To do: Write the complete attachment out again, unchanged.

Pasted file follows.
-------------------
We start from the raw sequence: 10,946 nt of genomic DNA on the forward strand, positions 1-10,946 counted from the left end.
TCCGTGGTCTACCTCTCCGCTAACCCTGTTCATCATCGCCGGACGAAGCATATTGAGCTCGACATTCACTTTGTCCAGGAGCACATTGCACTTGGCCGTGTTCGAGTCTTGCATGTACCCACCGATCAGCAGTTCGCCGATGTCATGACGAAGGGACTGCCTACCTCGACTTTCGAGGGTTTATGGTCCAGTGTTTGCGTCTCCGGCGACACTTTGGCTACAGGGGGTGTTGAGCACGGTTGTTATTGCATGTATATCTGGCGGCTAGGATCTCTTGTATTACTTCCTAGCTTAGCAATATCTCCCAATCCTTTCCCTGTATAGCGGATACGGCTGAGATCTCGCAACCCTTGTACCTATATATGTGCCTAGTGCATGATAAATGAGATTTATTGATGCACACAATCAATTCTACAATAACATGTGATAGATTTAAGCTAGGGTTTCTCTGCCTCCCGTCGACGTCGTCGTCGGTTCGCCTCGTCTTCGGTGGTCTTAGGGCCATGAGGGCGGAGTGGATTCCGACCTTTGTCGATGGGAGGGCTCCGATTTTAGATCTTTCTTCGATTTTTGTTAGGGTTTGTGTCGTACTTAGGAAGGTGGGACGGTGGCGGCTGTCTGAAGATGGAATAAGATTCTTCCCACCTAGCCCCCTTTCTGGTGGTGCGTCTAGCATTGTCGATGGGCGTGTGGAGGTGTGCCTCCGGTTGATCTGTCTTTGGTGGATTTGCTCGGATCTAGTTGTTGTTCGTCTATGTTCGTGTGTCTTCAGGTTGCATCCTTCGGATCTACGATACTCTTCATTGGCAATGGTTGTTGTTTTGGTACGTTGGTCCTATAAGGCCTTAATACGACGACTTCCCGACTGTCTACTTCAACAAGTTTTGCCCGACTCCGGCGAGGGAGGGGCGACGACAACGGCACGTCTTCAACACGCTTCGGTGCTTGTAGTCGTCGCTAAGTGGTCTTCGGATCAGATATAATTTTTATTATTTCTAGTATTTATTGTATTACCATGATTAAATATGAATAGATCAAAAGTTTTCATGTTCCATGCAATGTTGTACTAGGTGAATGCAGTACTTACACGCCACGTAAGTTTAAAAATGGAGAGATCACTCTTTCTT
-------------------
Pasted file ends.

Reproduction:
We start from the raw sequence: 10,946 nt of genomic DNA on the forward strand, positions 1-10,946 counted from the left end.
TCCGTGGTCTACCTCTCCGCTAACCCTGTTCATCATCGCCGGACGAAGCATATTGAGCTCGACATTCACTTTGTCCAGGAGCACATTGCACTTGGCCGTGTTCGAGTCTTGCATGTACCCACCGATCAGCAGTTCGCCGATGTCATGACGAAGGGACTGCCTACCTCGACTTTCGAGGGTTTATGGTCCAGTGTTTGCGTCTCCGGCGACACTTTGGCTACAGGGGGTGTTGAGCACGGTTGTTATTGCATGTATATCTGGCGGCTAGGATCTCTTGTATTACTTCCTAGCTTAGCAATATCTCCCAATCCTTTCCCTGTATAGCGGATACGGCTGAGATCTCGCAACCCTTGTACCTATATATGTGCCTAGTGCATGATAAATGAGATTTATTGATGCACACAATCAATTCTACAATAACATGTGATAGATTTAAGCTAGGGTTTCTCTGCCTCCCGTCGACGTCGTCGTCGGTTCGCCTCGTCTTCGGTGGTCTTAGGGCCATGAGGGCGGAGTGGATTCCGACCTTTGTCGATGGGAGGGCTCCGATTTTAGATCTTTCTTCGATTTTTGTTAGGGTTTGTGTCGTACTTAGGAAGGTGGGACGGTGGCGGCTGTCTGAAGATGGAATAAGATTCTTCCCACCTAGCCCCCTTTCTGGTGGTGCGTCTAGCATTGTCGATGGGCGTGTGGAGGTGTGCCTCCGGTTGATCTGTCTTTGGTGGATTTGCTCGGATCTAGTTGTTGTTCGTCTATGTTCGTGTGTCTTCAGGTTGCATCCTTCGGATCTACGATACTCTTCATTGGCAATGGTTGTTGTTTTGGTACGTTGGTCCTATAAGGCCTTAATACGACGACTTCCCGACTGTCTACTTCAACAAGTTTTGCCCGACTCCGGCGAGGGAGGGGCGACGACAACGGCACGTCTTCAACACGCTTCGGTGCTTGTAGTCGTCGCTAAGTGGTCTTCGGATCAGATATAATTTTTATTATTTCTAGTATTTATTGTATTACCATGATTAAATATGAATAGATCAAAAGTTTTCATGTTCCATGCAATGTTGTACTAGGTGAATGCAGTACTTACACGCCACGTAAGTTTAAAAATGGAGAGATCACTCTTTCTT